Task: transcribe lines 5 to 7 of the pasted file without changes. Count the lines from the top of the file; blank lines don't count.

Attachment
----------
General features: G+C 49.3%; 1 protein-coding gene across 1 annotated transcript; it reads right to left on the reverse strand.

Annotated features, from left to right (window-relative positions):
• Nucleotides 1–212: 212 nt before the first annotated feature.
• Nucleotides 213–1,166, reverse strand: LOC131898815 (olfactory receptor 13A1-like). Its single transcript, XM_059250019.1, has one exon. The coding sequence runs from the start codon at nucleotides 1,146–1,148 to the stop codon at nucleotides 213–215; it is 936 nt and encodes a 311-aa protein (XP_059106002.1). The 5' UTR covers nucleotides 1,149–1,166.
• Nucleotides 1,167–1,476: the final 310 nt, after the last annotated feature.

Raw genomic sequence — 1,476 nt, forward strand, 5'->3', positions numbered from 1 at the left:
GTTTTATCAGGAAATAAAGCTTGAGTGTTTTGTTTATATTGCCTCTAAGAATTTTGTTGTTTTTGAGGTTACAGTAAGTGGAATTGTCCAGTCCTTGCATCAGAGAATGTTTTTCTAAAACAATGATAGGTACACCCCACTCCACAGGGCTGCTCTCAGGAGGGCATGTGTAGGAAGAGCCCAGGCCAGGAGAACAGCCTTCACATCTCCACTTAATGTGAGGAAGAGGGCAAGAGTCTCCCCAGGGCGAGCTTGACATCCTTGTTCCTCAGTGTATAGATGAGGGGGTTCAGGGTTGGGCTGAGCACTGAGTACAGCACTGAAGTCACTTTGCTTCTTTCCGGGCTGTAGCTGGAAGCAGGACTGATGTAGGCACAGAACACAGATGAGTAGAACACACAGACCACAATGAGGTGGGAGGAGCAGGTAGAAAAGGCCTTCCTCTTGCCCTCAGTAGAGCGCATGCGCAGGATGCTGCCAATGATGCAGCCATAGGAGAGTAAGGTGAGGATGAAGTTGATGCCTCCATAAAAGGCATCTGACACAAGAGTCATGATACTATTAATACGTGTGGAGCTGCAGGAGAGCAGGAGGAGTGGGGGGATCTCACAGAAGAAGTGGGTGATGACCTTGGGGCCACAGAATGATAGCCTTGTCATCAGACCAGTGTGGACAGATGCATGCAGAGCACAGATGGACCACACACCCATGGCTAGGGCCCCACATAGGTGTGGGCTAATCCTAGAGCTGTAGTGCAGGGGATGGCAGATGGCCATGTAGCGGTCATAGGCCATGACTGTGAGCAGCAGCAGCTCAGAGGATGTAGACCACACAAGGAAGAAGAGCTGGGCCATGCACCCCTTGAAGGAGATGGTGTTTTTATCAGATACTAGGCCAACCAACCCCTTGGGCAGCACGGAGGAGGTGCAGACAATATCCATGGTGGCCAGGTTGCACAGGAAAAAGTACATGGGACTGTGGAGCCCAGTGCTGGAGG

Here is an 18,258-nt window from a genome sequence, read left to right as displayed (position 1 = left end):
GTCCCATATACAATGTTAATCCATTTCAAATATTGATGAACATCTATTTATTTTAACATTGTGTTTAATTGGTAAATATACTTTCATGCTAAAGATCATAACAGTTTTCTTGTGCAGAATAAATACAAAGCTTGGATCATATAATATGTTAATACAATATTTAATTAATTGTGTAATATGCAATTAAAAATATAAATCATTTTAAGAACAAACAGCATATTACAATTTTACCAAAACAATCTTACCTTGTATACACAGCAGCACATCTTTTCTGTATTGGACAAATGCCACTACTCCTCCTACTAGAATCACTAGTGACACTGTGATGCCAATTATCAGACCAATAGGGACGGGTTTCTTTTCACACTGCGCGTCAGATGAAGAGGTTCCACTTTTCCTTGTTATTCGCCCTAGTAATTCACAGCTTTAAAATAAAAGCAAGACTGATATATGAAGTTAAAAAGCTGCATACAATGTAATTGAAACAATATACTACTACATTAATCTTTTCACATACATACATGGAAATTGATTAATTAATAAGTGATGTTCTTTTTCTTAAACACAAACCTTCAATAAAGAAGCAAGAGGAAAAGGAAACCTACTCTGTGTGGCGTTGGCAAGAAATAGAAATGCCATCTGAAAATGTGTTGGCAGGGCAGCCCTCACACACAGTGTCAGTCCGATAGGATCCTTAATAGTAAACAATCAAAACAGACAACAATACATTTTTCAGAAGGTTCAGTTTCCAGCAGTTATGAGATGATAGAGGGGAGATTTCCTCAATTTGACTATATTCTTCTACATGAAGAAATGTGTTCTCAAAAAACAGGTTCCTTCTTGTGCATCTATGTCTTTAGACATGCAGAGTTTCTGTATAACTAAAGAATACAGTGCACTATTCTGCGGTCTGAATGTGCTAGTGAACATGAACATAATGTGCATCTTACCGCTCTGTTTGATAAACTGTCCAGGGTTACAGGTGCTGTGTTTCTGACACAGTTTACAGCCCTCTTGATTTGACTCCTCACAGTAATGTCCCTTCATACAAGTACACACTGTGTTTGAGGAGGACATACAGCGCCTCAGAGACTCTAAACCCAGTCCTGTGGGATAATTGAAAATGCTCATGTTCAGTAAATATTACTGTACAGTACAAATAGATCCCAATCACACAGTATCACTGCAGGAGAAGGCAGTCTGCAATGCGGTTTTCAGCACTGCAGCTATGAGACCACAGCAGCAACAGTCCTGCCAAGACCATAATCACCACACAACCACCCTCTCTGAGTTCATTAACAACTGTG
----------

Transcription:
• Nucleotides 1,167–1,476: the final 310 nt, after the last annotated feature.

Raw genomic sequence — 1,476 nt, forward strand, 5'->3', positions numbered from 1 at the left:
GTTTTATCAGGAAATAAAGCTTGAGTGTTTTGTTTATATTGCCTCTAAGAATTTTGTTGTTTTTGAGGTTACAGTAAGTGGAATTGTCCAGTCCTTGCATCAGAGAATGTTTTTCTAAAACAATGATAGGTACACCCCACTCCACAGGGCTGCTCTCAGGAGGGCATGTGTAGGAAGAGCCCAGGCCAGGAGAACAGCCTTCACATCTCCACTTAATGTGAGGAAGAGGGCAAGAGTCTCCCCAGGGCGAGCTTGACATCCTTGTTCCTCAGTGTATAGATGAGGGGGTTCAGGGTTGGGCTGAGCACTGAGTACAGCACTGAAGTCACTTTGCTTCTTTCCGGGCTGTAGCTGGAAGCAGGACTGATGTAGGCACAGAACACAGATGAGTAGAACACACAGACCACAATGAGGTGGGAGGAGCAGGTAGAAAAGGCCTTCCTCTTGCCCTCAGTAGAGCGCATGCGCAGGATGCTGCCAATGATGCAGCCATAGGAGAGTAAGGTGAGGATGAAGTTGATGCCTCCATAAAAGGCATCTGACACAAGAGTCATGATACTATTAATACGTGTGGAGCTGCAGGAGAGCAGGAGGAGTGGGGGGATCTCACAGAAGAAGTGGGTGATGACCTTGGGGCCACAGAATGATAGCCTTGTCATCAGACCAGTGTGGACAGATGCATGCAGAGCACAGATGGACCACACACCCATGGCTAGGGCCCCACATAGGTGTGGGCTAATCCTAGAGCTGTAGTGCAGGGGATGGCAGATGGCCATGTAGCGGTCATAGGCCATGACTGTGAGCAGCAGCAGCTCAGAGGATGTAGACCACACAAGGAAGAAGAGCTGGGCCATGCACCCCTTGAAGGAGATGGTGTTTTTATCAGATACTAGGCCAACCAACCCCTTGGGCAGCACGGAGGAGGTGCAGACAATATCCATGGTGGCCAGGTTGCACAGGAAAAAGTACATGGGACTGTGGAGCCCAGTGCTGGAGG